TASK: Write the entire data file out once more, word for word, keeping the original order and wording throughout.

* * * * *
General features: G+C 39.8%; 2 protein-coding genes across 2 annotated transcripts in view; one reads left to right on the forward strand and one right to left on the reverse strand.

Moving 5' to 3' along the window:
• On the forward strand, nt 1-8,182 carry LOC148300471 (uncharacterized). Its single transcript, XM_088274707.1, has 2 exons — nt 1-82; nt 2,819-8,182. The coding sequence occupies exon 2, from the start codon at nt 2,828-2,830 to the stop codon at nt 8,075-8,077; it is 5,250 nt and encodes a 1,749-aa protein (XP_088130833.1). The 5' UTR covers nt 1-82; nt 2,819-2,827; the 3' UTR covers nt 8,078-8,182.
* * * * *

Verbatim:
General features: G+C 39.8%; 2 protein-coding genes across 2 annotated transcripts in view; one reads left to right on the forward strand and one right to left on the reverse strand.

Moving 5' to 3' along the window:
• On the forward strand, nt 1-8,182 carry LOC148300471 (uncharacterized). Its single transcript, XM_088274707.1, has 2 exons — nt 1-82; nt 2,819-8,182. The coding sequence occupies exon 2, from the start codon at nt 2,828-2,830 to the stop codon at nt 8,075-8,077; it is 5,250 nt and encodes a 1,749-aa protein (XP_088130833.1). The 5' UTR covers nt 1-82; nt 2,819-2,827; the 3' UTR covers nt 8,078-8,182.